In reinforcement learning we have a reward function that informs the agent how well its current actions and states are doing. In a some what general setting the reward function is a function of three variables:
- Current state $S$
- Current action at current state $\pi(s) = a$
- Next state $S'$
So it looks something like:
$$R(S, a, S')$$
What my question is (which is probably my misunderstanding), normally the person using reinforcement learning decides what is the reward. For example, it assigns 1000 points for reaching the goal, or assings -1000 points for crashing the autonomous robot. In these scenarios, its not clear to me why we would need samples to learn R. R is a priori specified and then we use our agent. Right? However, I know I am wrong because in Andrew Ng's notes he says:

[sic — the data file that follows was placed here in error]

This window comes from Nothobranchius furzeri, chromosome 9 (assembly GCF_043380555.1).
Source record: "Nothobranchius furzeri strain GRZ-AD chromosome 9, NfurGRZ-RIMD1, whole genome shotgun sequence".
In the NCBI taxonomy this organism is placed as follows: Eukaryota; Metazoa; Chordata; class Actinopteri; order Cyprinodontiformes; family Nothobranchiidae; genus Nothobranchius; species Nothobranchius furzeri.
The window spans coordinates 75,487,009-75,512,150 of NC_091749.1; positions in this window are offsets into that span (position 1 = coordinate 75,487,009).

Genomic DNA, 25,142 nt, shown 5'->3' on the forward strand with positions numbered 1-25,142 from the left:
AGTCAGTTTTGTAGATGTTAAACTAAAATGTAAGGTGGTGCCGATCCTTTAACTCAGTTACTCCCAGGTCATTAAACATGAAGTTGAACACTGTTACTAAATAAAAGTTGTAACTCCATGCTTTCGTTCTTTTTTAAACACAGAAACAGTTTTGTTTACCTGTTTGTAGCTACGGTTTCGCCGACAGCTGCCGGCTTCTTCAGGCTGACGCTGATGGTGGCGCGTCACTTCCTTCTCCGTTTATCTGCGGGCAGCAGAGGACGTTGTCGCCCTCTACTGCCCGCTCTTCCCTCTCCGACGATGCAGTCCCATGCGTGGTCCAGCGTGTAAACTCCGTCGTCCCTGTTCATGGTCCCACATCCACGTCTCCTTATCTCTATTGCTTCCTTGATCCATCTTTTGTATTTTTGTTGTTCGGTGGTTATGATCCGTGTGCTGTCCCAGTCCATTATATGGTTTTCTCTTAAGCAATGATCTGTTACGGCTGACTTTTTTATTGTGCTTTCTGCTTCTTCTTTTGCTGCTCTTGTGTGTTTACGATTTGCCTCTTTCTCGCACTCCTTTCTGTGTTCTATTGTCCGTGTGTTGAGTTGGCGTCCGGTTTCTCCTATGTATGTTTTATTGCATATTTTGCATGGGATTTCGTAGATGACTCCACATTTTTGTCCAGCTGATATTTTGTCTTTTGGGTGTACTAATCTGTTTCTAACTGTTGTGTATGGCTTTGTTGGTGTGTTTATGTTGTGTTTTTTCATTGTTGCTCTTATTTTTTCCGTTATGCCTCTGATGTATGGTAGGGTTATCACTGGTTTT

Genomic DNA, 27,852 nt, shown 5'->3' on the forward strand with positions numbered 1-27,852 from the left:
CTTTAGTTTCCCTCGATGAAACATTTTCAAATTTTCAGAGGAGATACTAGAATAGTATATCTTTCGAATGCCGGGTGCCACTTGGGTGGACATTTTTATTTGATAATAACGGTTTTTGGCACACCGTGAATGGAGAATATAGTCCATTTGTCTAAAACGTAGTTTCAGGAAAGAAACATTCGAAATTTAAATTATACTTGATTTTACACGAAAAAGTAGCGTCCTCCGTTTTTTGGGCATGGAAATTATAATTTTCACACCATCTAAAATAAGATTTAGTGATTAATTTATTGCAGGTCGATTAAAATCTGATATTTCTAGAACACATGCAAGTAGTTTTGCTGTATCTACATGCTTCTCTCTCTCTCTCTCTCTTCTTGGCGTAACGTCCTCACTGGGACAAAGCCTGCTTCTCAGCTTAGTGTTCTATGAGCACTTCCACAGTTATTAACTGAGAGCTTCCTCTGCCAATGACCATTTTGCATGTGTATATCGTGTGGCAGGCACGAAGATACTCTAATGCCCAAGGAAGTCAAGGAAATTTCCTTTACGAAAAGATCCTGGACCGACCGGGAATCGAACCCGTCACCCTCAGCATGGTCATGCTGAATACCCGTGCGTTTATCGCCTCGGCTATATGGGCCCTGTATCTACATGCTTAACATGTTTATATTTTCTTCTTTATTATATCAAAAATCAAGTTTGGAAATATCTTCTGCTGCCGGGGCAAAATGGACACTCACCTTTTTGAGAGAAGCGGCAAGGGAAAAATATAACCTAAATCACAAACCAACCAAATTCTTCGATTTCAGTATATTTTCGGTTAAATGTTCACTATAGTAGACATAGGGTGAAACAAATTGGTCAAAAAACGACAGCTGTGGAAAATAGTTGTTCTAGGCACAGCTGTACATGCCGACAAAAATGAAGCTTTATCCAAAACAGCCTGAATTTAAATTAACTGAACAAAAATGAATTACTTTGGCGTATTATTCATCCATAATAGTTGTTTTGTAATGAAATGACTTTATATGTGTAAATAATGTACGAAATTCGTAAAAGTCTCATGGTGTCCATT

Where he says that we don't know the reward function explicitly. That seems bizarre to me. I know I am wrong and I'd love if someone could clarify to me in what scenarios do we actually have to learn R from samples?
(obviously, the transition probabilities have to be learned because one does not know how the environment will make our agent move a priori).